Tropical Cyclone Phailin and Typhoon Nari intensify and move toward land

October 10, 2013

Off the west coast of Thailand, in the Bay of Bengal, Tropical Cyclone Phailin is threatening millions of residents in South Asia. According to the Joint Typhoon Warning Center (JTWC), Phailin has been rapidly intensifying and is expected to reach super typhoon status Friday, October 11. By early Saturday, it is forecast to make landfall along the highly populated northeast coast of India, which is vulnerable to storm surge and high surf.

To understand the level of concern surrounding Phailin, it is important to note that according to the Weather Underground, 26 of the 35 deadliest tropical cyclones in history have occurred in the Bay of Bengal. The deadliest cyclone to strike the Bengal coast, the Bhola cyclone, claimed between 300,000-500,000 lives in 1970, in what is now Bangladesh.

In preparation for Cyclone Phailin, the Indian Meteorological Department (IMD) is warning residents that Phailin will likely cause extensive damage to homes and agricultural crops, disrupt power and communication lines, flood rail and road routes, and cause flying debris. The IMD also advised fishermen to return to the coast and avoid venturing out to sea. The Thomas Reuters Foundations reported IMD’s Director General advising that authorities have started to stock shelters with rations and put disaster response teams on alert.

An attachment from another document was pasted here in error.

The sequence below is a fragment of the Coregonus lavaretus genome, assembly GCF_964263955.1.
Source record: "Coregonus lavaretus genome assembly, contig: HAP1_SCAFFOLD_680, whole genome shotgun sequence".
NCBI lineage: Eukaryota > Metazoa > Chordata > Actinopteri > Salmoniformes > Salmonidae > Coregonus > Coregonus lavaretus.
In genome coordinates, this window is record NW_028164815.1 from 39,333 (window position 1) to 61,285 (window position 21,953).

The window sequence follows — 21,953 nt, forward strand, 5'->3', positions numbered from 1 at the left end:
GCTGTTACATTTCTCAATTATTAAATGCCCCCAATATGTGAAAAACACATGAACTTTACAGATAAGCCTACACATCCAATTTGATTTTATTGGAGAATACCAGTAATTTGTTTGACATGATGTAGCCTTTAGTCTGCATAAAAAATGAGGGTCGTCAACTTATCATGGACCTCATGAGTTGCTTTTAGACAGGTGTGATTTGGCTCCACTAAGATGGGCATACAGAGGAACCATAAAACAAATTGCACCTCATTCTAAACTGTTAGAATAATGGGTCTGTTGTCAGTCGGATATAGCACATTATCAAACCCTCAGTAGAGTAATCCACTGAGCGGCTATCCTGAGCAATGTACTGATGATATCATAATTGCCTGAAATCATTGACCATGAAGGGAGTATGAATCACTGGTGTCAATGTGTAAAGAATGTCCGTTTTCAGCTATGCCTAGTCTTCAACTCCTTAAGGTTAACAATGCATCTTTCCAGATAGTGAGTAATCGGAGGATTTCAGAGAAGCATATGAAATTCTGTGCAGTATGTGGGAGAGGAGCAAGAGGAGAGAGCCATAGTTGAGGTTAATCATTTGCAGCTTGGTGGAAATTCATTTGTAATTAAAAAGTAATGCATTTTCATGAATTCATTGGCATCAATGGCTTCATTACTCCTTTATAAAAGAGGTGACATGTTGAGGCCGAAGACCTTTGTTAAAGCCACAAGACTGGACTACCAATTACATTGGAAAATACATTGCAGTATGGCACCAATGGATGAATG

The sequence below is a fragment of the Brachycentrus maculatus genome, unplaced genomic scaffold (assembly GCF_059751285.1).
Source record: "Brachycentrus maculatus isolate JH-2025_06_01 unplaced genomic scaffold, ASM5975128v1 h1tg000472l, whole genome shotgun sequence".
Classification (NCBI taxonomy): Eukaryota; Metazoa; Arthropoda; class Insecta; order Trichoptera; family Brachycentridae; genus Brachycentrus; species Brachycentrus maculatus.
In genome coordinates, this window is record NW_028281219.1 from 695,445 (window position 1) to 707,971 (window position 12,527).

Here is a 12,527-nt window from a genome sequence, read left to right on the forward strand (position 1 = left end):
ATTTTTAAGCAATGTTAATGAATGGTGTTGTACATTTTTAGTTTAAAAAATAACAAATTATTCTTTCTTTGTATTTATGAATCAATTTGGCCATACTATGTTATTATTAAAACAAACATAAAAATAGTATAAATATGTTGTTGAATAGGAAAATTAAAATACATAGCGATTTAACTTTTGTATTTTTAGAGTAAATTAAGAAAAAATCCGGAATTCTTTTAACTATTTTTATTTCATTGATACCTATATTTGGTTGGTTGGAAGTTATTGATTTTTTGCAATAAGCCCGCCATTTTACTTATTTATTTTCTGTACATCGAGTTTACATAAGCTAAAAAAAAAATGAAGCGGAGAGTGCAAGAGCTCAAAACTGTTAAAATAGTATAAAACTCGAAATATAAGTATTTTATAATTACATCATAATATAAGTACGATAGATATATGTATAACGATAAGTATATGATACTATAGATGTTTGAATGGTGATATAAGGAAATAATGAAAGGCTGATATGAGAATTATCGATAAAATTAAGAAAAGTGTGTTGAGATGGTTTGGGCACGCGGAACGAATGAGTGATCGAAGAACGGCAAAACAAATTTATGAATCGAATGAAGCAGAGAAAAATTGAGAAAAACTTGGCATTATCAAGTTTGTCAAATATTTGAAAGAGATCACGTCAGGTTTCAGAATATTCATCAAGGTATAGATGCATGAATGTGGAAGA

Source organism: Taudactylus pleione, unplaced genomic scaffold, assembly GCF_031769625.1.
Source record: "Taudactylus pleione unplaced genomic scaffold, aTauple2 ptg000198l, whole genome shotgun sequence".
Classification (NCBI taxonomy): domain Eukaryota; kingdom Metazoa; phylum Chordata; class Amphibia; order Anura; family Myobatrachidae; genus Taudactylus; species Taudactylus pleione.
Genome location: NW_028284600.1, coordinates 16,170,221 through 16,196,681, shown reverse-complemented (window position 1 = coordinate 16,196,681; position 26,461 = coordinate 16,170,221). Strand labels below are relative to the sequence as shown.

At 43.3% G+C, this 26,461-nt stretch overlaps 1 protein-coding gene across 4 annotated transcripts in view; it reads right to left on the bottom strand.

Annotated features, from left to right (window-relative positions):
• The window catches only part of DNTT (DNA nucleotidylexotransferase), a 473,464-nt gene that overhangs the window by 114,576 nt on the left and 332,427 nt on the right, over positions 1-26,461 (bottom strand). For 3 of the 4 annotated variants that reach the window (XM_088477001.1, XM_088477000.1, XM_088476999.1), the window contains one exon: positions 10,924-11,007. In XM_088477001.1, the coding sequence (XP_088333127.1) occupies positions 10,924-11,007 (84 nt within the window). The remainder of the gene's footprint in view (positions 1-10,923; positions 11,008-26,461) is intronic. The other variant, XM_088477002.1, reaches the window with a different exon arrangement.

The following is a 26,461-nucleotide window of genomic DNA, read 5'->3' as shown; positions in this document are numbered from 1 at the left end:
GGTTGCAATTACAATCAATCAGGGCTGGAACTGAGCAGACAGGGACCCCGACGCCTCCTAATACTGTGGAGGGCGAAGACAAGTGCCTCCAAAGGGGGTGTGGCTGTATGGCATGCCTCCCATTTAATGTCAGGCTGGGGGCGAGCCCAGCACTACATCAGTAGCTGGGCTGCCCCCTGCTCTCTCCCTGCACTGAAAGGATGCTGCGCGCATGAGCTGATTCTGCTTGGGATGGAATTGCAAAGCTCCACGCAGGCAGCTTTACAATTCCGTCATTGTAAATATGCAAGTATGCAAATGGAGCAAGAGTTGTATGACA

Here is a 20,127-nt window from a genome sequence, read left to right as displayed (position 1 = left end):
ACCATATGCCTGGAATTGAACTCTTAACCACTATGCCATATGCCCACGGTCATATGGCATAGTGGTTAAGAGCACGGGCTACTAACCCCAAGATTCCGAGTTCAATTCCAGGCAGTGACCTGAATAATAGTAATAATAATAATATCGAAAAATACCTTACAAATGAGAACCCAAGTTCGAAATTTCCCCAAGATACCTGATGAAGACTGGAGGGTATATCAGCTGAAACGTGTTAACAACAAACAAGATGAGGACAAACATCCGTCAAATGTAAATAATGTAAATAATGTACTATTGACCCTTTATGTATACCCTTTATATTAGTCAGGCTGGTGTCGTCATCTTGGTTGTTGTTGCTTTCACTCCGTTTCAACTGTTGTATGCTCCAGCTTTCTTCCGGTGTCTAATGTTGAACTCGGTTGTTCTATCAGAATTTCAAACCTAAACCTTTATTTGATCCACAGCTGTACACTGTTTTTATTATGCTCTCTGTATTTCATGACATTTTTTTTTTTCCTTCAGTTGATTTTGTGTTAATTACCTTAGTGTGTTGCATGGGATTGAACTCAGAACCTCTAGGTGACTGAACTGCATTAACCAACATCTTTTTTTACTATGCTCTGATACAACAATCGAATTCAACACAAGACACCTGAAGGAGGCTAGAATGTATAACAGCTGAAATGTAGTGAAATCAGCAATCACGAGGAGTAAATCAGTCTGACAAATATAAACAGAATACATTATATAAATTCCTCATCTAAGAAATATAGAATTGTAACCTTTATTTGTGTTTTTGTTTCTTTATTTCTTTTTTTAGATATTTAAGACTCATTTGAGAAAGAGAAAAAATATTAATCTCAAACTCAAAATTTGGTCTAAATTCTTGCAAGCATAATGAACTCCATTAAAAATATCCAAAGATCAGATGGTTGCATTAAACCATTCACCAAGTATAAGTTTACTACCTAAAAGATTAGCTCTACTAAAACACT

Meanwhile, Typhoon Nari has also been increasing in strength as it moves towards the east coast of Luzon Island in the Philippines. Nari is expected to bring high surf, storm surge, strong wind and heavy rain as it moves across the island to the north of the capital city of Manila. It will then enter the warm South China Sea and is forecast to strengthen before heading into the area south of Hainan Island, China and towards the Vietnamese central coast, striking just north of the city of Hue on the 15th of October.

For more information on these storms:
• Visit the Weather Underground site,
• View information from the Indian Meteorological Deparrment, and
• Read articles from the Thomson Reuters Foundation about Cyclone Phailin and TS Nari.

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